How to create package.json file in Node.js?

To create a package.json file, run the npm init command. This command will prompt you with a series of questions that you need to fill out or accept the default values. After this, a package.json file is created in the directory.

Following is a detailed explanation of each step that you should take in order to create a package.json file:

1. Create a folder in which you keep all your project files.

$mkdir project-name

2. In the command prompt or terminal, run the npm init command. The output of this command will look like this:

$npm init

This utility will walk you through creating a package.json file.
It only covers the most common items, and tries to guess sensible defaults.

See `npm help init` for definitive documentation on these fields
and exactly what they do.

Use `npm install ` afterwards to install a package and
save it as a dependency in the package.json file.

Press ^C at any time to quit.
package name: (chatting-app)

3. This command will prompt you to provide input for different fields in package.json.

You can fill out the values in two ways:

  • You don't type any value; just hit enter key to accept the default.
  • You provide a new value and then press the enter key.

Let's see what answers you should provide to the questions prompted by the npm init command.

a. package name: Both project name and package name are the same. Here, you enter the name you want to keep for your project. By default, it takes the folder name as the package name. The name field in the package.json file points to the package name.

b. version: It defines the current version of the package. 1.0.0 is the default value of the version field.

c. description: You provide a short summary of the project. If you accept the default, nothing will appear in the description field.

d. entry point: Here, you enter the project's main file. It refers to the main field in the package.json file.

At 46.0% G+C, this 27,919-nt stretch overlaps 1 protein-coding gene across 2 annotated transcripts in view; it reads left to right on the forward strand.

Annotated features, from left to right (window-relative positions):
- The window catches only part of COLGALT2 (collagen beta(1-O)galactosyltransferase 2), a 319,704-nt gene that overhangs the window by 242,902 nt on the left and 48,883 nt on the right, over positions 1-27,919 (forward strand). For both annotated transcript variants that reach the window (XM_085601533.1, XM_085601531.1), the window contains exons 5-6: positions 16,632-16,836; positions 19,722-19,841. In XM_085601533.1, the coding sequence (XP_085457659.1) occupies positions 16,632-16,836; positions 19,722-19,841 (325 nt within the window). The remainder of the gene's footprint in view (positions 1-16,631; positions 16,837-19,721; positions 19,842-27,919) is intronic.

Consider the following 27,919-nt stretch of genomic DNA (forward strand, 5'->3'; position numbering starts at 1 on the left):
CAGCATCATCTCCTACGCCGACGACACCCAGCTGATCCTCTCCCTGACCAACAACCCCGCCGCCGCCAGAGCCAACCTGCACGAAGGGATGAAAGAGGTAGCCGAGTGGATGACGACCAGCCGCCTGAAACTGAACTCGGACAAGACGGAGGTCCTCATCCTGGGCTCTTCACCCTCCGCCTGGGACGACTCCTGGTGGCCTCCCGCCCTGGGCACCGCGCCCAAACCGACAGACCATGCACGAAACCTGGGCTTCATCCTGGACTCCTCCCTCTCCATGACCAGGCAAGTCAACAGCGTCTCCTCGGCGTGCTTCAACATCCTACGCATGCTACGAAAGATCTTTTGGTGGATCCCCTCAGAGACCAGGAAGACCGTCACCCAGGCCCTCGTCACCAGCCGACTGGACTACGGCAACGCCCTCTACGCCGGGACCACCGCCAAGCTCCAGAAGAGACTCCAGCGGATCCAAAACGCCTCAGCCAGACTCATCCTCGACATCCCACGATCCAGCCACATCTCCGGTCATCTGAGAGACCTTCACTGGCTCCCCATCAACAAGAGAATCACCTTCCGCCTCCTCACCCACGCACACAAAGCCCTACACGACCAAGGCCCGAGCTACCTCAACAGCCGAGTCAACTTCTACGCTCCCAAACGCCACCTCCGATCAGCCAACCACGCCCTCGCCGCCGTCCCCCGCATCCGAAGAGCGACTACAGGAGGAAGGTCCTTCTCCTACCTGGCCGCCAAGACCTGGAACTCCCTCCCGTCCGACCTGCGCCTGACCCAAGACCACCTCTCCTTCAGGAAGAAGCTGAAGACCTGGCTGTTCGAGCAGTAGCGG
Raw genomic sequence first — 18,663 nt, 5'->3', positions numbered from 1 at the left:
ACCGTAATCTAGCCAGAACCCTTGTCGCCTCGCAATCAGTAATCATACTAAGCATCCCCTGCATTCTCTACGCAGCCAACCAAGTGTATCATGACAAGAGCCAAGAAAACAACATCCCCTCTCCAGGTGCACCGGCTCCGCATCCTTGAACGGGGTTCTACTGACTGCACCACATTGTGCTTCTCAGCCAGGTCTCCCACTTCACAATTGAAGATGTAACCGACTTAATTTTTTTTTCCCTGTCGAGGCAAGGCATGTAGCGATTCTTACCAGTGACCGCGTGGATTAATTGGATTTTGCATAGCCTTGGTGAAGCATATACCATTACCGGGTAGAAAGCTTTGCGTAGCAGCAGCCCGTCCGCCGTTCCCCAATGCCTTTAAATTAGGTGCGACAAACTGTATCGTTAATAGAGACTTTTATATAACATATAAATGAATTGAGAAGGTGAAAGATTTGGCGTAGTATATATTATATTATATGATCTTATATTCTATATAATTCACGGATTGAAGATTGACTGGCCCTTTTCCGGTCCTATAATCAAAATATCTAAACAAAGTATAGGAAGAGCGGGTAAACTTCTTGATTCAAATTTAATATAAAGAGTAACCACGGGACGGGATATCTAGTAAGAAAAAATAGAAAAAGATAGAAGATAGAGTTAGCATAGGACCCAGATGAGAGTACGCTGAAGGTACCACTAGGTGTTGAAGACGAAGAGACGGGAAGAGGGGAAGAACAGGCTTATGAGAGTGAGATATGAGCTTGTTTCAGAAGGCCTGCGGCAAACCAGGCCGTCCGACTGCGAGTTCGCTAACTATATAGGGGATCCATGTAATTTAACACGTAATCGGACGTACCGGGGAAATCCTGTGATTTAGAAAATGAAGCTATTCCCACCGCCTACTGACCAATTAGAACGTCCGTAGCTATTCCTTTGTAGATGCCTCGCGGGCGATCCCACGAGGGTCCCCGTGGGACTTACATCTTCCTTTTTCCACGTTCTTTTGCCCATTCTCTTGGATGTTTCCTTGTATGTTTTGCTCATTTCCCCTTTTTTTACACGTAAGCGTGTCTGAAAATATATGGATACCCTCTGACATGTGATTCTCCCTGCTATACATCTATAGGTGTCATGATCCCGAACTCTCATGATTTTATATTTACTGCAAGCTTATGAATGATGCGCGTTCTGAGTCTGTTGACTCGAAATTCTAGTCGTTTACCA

e. test command: The test command you want to trigger is entered in this prompt.

f. git repository: If you plan to make your project public, then provide the URL of the source code.

g. keywords: Keywords are like tags that are associated with the project.

h. author: The creator's name, email, and url are mentioned in the author field.

i. license: The license defines how you want to share your code with other people. Here, you can enter ISC, MIT, Apache-2.0, etc. The default is ISC.

To learn more about the different fields in package.json, visit this link.

Note: If you are tired of hitting the enter key again and again to accept the defaults, then run the npm init -y command to generate a package.json file and automatically accept all the default values.

You might be wondering from where NPM picks the default values. Actually, the npm init command infers the default values from the folder in which you run. For example, the default package name is the name of the folder.

The following example shows what the user entered into the prompt after running the npm init command.

package name: (chatting-app) 
version: (1.0.0) 1.2.0
description: Chatting app using
entry point: (index.js) 
test command: 
git repository:
author: Mohit Natani
license: (ISC)

4. After answering the questions, a preview of package.json file is shown. To accept the preview, hit the enter key or type no to reject.

Accepting results in the creation of package.json file in the directory in which you are currently.

The generated package.json file looks like this:

  "name": "chatting-app",
  "version": "1.2.0",
  "description": "Chatting app using",
  "main": "index.js",
  "scripts": {
    "test": "echo \"Error: no test specified\" && exit 1"
  "repository": {
    "type": "git",
    "url": ""
  "author": "Mohit Natani",
  "license": "ISC"

5. Now, you can install dependencies for your project by running the npm install package-name command.

$npm install package-name

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